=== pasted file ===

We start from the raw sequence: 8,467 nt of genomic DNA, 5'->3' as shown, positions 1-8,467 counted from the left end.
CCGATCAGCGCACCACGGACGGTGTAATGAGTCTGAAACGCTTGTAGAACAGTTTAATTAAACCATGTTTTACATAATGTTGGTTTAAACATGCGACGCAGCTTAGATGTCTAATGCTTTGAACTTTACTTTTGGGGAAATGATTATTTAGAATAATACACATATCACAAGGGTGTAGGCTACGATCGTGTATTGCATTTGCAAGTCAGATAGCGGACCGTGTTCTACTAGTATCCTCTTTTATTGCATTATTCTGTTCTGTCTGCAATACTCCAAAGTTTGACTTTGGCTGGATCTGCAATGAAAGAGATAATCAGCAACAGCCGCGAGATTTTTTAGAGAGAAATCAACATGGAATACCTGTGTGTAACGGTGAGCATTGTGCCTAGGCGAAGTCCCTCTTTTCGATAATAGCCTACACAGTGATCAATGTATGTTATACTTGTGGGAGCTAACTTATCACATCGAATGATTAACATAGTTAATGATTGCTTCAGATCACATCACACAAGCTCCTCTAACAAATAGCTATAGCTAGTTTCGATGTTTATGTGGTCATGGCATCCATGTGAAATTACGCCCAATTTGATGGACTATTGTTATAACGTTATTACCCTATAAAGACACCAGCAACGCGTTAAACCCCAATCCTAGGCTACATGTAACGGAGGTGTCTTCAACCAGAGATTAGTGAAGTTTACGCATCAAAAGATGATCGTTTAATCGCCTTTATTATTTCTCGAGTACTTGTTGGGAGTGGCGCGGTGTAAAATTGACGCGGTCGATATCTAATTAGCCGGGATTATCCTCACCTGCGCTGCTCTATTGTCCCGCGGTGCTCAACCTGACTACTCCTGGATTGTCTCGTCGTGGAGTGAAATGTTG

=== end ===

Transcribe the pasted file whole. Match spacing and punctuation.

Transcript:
We start from the raw sequence: 8,467 nt of genomic DNA, 5'->3' as shown, positions 1-8,467 counted from the left end.
CCGATCAGCGCACCACGGACGGTGTAATGAGTCTGAAACGCTTGTAGAACAGTTTAATTAAACCATGTTTTACATAATGTTGGTTTAAACATGCGACGCAGCTTAGATGTCTAATGCTTTGAACTTTACTTTTGGGGAAATGATTATTTAGAATAATACACATATCACAAGGGTGTAGGCTACGATCGTGTATTGCATTTGCAAGTCAGATAGCGGACCGTGTTCTACTAGTATCCTCTTTTATTGCATTATTCTGTTCTGTCTGCAATACTCCAAAGTTTGACTTTGGCTGGATCTGCAATGAAAGAGATAATCAGCAACAGCCGCGAGATTTTTTAGAGAGAAATCAACATGGAATACCTGTGTGTAACGGTGAGCATTGTGCCTAGGCGAAGTCCCTCTTTTCGATAATAGCCTACACAGTGATCAATGTATGTTATACTTGTGGGAGCTAACTTATCACATCGAATGATTAACATAGTTAATGATTGCTTCAGATCACATCACACAAGCTCCTCTAACAAATAGCTATAGCTAGTTTCGATGTTTATGTGGTCATGGCATCCATGTGAAATTACGCCCAATTTGATGGACTATTGTTATAACGTTATTACCCTATAAAGACACCAGCAACGCGTTAAACCCCAATCCTAGGCTACATGTAACGGAGGTGTCTTCAACCAGAGATTAGTGAAGTTTACGCATCAAAAGATGATCGTTTAATCGCCTTTATTATTTCTCGAGTACTTGTTGGGAGTGGCGCGGTGTAAAATTGACGCGGTCGATATCTAATTAGCCGGGATTATCCTCACCTGCGCTGCTCTATTGTCCCGCGGTGCTCAACCTGACTACTCCTGGATTGTCTCGTCGTGGAGTGAAATGTTG